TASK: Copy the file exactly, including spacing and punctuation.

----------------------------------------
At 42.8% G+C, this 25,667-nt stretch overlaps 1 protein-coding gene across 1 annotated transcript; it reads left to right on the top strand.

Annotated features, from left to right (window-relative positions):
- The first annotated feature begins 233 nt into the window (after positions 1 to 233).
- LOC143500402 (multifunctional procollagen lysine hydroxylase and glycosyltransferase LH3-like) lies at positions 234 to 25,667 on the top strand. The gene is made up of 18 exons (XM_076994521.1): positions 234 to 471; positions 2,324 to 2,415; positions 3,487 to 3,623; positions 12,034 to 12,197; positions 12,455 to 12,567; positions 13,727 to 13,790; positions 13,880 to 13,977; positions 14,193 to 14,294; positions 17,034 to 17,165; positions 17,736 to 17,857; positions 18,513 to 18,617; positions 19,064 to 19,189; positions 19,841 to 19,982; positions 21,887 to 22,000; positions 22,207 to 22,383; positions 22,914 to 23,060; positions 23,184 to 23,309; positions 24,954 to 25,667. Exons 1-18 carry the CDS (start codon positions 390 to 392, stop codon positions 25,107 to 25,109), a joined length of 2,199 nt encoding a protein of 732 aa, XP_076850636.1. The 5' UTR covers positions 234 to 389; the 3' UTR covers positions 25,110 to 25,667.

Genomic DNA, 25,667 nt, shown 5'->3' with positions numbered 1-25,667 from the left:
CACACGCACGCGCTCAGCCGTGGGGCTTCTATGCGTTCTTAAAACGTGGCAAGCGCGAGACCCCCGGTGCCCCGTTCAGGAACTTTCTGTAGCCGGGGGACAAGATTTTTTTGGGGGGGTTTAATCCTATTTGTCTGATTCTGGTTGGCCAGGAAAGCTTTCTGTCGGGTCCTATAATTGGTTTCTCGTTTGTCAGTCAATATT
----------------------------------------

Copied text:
At 42.8% G+C, this 25,667-nt stretch overlaps 1 protein-coding gene across 1 annotated transcript; it reads left to right on the top strand.

Annotated features, from left to right (window-relative positions):
- The first annotated feature begins 233 nt into the window (after positions 1 to 233).
- LOC143500402 (multifunctional procollagen lysine hydroxylase and glycosyltransferase LH3-like) lies at positions 234 to 25,667 on the top strand. The gene is made up of 18 exons (XM_076994521.1): positions 234 to 471; positions 2,324 to 2,415; positions 3,487 to 3,623; positions 12,034 to 12,197; positions 12,455 to 12,567; positions 13,727 to 13,790; positions 13,880 to 13,977; positions 14,193 to 14,294; positions 17,034 to 17,165; positions 17,736 to 17,857; positions 18,513 to 18,617; positions 19,064 to 19,189; positions 19,841 to 19,982; positions 21,887 to 22,000; positions 22,207 to 22,383; positions 22,914 to 23,060; positions 23,184 to 23,309; positions 24,954 to 25,667. Exons 1-18 carry the CDS (start codon positions 390 to 392, stop codon positions 25,107 to 25,109), a joined length of 2,199 nt encoding a protein of 732 aa, XP_076850636.1. The 5' UTR covers positions 234 to 389; the 3' UTR covers positions 25,110 to 25,667.

Genomic DNA, 25,667 nt, shown 5'->3' with positions numbered 1-25,667 from the left:
CACACGCACGCGCTCAGCCGTGGGGCTTCTATGCGTTCTTAAAACGTGGCAAGCGCGAGACCCCCGGTGCCCCGTTCAGGAACTTTCTGTAGCCGGGGGACAAGATTTTTTTGGGGGGGTTTAATCCTATTTGTCTGATTCTGGTTGGCCAGGAAAGCTTTCTGTCGGGTCCTATAATTGGTTTCTCGTTTGTCAGTCAATATT